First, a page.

Sunday, December 14, 2008

Corps Near Decision on Epps Bridge Centre Permit

A Mitigation Permit for the Holidays?

The U.S. Army Corp of Engineers expects to reach its decision in the next three to four weeks on the request by the developer for a permit to destroy streams and wetlands for the construction of the proposed $76 million Epps Bridge Centre on Epps Bridge Parkway.

I received an e-mail message on Dec. 10, 2008, from Billy E. Birdwell, chief of public affairs for the Savannah District of the Corps, confirming that as of that date no final permit had been issued for the shopping center.

"We are currently working on the Environmental Assessment and should come to a permit decision within the next 30 days," an attachment to Birdwell’s e-mail said. The attachment was from the Regulatory Division of the Corps, Birdwell reported.

Frank Bishop, developer of the proposed shopping center, also needs the state to sign a contract for construction of the $26 million Oconee County Extension, which will provide access to Bishop’s shopping center, before he can begin work on the site.

Alan Therialt, Oconee County administrative officer, told me on Dec. 12 that bids for construction of the Oconee Connector Extension were submitted to the state at 11 a.m. that day. Theriault said he did not know how long it would take for the state to decide on the contract.

Oconee County already has put up more than $5 million to purchase right of way for the roadway and is waiting on the state for reimbursement.

Bishop also will need a variance to the state’s buffer for the streams on the site, but he cannot obtain that variance until he has the Corps of Engineer permit.

The Corps of Engineers already has granted a permit for the mitigation bank Bishop plans to build in Greene County. That bank is designed to provide credits to offset putting 2,678 linear feet of perennial streams into underground pipes and filling and paving over wetlands and natural drainage areas on the Oconee County site.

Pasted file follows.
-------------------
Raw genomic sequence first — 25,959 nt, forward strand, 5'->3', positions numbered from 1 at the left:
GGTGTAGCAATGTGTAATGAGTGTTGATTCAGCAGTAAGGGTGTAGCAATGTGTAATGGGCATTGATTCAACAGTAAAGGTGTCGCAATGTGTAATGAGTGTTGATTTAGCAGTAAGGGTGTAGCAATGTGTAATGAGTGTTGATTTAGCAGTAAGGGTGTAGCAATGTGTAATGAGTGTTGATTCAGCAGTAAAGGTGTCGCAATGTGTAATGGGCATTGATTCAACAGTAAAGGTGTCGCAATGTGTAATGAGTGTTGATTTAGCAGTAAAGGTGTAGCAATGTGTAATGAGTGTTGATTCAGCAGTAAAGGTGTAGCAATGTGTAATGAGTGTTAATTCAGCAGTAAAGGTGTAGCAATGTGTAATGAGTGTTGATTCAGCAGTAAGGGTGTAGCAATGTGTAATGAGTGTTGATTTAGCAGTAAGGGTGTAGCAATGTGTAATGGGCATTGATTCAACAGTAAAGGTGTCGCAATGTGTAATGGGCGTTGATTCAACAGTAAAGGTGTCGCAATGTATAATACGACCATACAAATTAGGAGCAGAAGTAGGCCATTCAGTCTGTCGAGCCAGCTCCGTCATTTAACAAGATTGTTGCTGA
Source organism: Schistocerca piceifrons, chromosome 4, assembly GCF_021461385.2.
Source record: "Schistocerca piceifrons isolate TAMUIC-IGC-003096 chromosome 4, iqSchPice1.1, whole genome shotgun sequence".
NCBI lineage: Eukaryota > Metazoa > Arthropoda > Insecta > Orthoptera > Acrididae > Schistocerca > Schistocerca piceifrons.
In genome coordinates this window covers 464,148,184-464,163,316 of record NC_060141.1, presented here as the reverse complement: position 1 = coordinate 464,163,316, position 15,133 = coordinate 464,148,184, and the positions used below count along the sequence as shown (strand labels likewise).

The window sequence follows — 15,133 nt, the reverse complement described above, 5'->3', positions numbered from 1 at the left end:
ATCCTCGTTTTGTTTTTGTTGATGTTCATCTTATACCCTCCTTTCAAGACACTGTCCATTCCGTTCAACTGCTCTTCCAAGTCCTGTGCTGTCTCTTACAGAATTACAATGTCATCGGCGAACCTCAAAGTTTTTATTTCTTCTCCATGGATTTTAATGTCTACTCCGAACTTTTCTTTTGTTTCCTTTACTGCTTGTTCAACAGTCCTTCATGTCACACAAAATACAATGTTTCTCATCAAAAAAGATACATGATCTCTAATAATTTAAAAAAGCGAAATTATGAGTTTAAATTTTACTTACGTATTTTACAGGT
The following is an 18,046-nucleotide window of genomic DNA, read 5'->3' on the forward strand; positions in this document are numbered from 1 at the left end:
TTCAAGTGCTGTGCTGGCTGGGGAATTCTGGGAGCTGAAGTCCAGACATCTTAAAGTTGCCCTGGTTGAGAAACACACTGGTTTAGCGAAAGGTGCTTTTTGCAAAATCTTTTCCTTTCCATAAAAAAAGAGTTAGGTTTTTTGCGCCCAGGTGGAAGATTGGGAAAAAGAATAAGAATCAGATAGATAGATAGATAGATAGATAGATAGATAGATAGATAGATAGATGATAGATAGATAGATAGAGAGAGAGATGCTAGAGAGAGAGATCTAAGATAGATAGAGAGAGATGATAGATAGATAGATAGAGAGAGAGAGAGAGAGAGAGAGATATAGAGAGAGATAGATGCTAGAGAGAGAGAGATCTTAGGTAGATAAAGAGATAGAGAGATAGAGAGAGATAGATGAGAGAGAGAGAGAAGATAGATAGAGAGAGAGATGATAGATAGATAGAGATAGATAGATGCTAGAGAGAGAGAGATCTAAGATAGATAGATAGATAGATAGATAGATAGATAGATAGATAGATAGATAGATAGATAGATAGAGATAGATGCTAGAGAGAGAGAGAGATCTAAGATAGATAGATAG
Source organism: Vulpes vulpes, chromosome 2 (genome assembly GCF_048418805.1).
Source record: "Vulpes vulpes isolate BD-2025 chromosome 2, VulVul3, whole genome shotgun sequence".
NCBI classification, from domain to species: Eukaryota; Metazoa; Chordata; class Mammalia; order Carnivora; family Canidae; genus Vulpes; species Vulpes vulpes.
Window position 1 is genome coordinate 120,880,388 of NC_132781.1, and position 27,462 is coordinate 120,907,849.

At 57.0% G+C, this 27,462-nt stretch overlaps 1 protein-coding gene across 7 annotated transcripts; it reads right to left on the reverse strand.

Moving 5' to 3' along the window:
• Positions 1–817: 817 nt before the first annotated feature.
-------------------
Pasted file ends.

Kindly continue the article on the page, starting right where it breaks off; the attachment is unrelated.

The state is reviewing Bishop’s request for a variance to allow him to do the mitigation work in Greene County. The Environmental Protection Division of the state issued a public advisory regarding this variance request on Oct. 20, 2008.

The Oconee County Board of Commissioners, when it approved the rezone for the shopping center on Oct. 7, 2008, said the county will not issue any permits for construction work on the site until the state signs the contract for the Oconee Connector Extension.

"The USACE (Corps of Engineers) is on the last step of developing the Environmental Assessment and Case Document for the final permit decision. The next step will be to issue or deny the permit application," the document I received from Birdwell at the Corps said.

"The USACE approved the (Greensboro) mitigation bank on 6 June 2008. The USACE received copy of recorded restrictive covenants for the site on 7 July 2008. The USACE issued the NWP 27 verification letter for construction work on bank 23 September 2008," according to the document.

Because Bishop wants to pipe the streams and fill wetlands under the jurisdiction of the federal government at the Oconee County site, he must "migitate" that damage by obtaining credits for fixing a stream and wetlands elsewhere.

Bishop said he considered purchasing land in Oconee County for that mitigation but opted for the Greene County land because the Oconee land was not "affordable."

On Feb. 4, 2008, Justin A. Hammonds, project manager at the Savannah District of the Corps of Engineers, told Bishop that the Epps Bridge Centre project as proposed did not meet federal guidelines.

I contacted Hammonds on Nov. 17, 2008, to ask for an update on the permit, but Hammonds told me he was not authorized to talk to me and that I had to work through Birdwell to get information about the project.

In a letter to Hammonds on Sept. 15, 2008, Kendall W. Cochran, a senior biologist at Wildlands Environmental Inc., wrote that Bishop was revising his originally submitted plans to include 0.5 acres of wetlands "avoidance" on the property. The original plan called for filling and paving over 1.06 acres of wetlands.

"This avoidance will be accomplished by placing an arch pipe culvert at a road crossing and utilizing underground detention to achieve the require (error in original) storage capacity for the site," Cochran wrote.

Cochran concluded by saying that the application now meets all the federal requirements and "Therefore, we request that the Individual Permit be authorized."

He should learn soon if he will get what he requested.

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